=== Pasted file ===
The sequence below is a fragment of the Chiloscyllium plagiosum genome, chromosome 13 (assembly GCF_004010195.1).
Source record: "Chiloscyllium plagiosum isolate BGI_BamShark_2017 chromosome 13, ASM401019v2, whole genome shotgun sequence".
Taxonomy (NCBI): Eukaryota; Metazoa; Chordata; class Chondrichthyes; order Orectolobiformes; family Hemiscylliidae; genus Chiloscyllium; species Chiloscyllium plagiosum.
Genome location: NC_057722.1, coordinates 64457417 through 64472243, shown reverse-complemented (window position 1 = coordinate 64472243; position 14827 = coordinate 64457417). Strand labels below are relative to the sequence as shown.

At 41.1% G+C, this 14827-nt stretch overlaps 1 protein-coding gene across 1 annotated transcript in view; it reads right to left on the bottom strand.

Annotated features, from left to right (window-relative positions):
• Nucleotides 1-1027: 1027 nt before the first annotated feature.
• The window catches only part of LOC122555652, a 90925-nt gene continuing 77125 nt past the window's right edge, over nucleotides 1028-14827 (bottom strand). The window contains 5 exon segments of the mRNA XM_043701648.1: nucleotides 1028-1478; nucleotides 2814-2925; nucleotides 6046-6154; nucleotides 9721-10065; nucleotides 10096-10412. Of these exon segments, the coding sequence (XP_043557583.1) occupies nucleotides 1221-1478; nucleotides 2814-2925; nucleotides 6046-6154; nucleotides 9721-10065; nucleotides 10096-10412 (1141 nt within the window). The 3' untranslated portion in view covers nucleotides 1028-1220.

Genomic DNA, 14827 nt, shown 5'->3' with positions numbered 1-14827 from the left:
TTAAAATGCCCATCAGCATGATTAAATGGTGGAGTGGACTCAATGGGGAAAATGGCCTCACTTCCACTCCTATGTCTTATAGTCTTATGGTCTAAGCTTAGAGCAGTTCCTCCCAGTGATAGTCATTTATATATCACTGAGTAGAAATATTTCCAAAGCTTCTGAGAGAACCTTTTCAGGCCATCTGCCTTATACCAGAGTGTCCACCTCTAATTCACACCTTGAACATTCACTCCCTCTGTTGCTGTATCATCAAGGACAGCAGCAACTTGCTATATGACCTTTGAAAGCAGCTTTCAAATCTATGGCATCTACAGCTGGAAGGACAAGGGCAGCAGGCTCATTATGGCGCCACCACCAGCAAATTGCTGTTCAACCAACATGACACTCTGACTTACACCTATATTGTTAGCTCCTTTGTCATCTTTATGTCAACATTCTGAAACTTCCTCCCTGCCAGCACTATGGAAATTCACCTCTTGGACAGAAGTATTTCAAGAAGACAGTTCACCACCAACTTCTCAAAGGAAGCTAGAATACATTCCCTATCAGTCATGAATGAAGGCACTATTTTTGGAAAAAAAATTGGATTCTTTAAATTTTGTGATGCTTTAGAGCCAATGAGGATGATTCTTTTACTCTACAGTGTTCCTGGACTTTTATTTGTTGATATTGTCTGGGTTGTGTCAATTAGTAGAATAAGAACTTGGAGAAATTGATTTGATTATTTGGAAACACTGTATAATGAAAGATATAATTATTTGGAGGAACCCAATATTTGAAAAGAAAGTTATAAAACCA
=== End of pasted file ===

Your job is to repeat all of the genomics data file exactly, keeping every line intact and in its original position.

The sequence below is a fragment of the Chiloscyllium plagiosum genome, chromosome 13 (assembly GCF_004010195.1).
Source record: "Chiloscyllium plagiosum isolate BGI_BamShark_2017 chromosome 13, ASM401019v2, whole genome shotgun sequence".
Taxonomy (NCBI): Eukaryota; Metazoa; Chordata; class Chondrichthyes; order Orectolobiformes; family Hemiscylliidae; genus Chiloscyllium; species Chiloscyllium plagiosum.
Genome location: NC_057722.1, coordinates 64457417 through 64472243, shown reverse-complemented (window position 1 = coordinate 64472243; position 14827 = coordinate 64457417). Strand labels below are relative to the sequence as shown.

At 41.1% G+C, this 14827-nt stretch overlaps 1 protein-coding gene across 1 annotated transcript in view; it reads right to left on the bottom strand.

Annotated features, from left to right (window-relative positions):
• Nucleotides 1-1027: 1027 nt before the first annotated feature.
• The window catches only part of LOC122555652, a 90925-nt gene continuing 77125 nt past the window's right edge, over nucleotides 1028-14827 (bottom strand). The window contains 5 exon segments of the mRNA XM_043701648.1: nucleotides 1028-1478; nucleotides 2814-2925; nucleotides 6046-6154; nucleotides 9721-10065; nucleotides 10096-10412. Of these exon segments, the coding sequence (XP_043557583.1) occupies nucleotides 1221-1478; nucleotides 2814-2925; nucleotides 6046-6154; nucleotides 9721-10065; nucleotides 10096-10412 (1141 nt within the window). The 3' untranslated portion in view covers nucleotides 1028-1220.

Genomic DNA, 14827 nt, shown 5'->3' with positions numbered 1-14827 from the left:
TTAAAATGCCCATCAGCATGATTAAATGGTGGAGTGGACTCAATGGGGAAAATGGCCTCACTTCCACTCCTATGTCTTATAGTCTTATGGTCTAAGCTTAGAGCAGTTCCTCCCAGTGATAGTCATTTATATATCACTGAGTAGAAATATTTCCAAAGCTTCTGAGAGAACCTTTTCAGGCCATCTGCCTTATACCAGAGTGTCCACCTCTAATTCACACCTTGAACATTCACTCCCTCTGTTGCTGTATCATCAAGGACAGCAGCAACTTGCTATATGACCTTTGAAAGCAGCTTTCAAATCTATGGCATCTACAGCTGGAAGGACAAGGGCAGCAGGCTCATTATGGCGCCACCACCAGCAAATTGCTGTTCAACCAACATGACACTCTGACTTACACCTATATTGTTAGCTCCTTTGTCATCTTTATGTCAACATTCTGAAACTTCCTCCCTGCCAGCACTATGGAAATTCACCTCTTGGACAGAAGTATTTCAAGAAGACAGTTCACCACCAACTTCTCAAAGGAAGCTAGAATACATTCCCTATCAGTCATGAATGAAGGCACTATTTTTGGAAAAAAAATTGGATTCTTTAAATTTTGTGATGCTTTAGAGCCAATGAGGATGATTCTTTTACTCTACAGTGTTCCTGGACTTTTATTTGTTGATATTGTCTGGGTTGTGTCAATTAGTAGAATAAGAACTTGGAGAAATTGATTTGATTATTTGGAAACACTGTATAATGAAAGATATAATTATTTGGAGGAACCCAATATTTGAAAAGAAAGTTATAAAACCA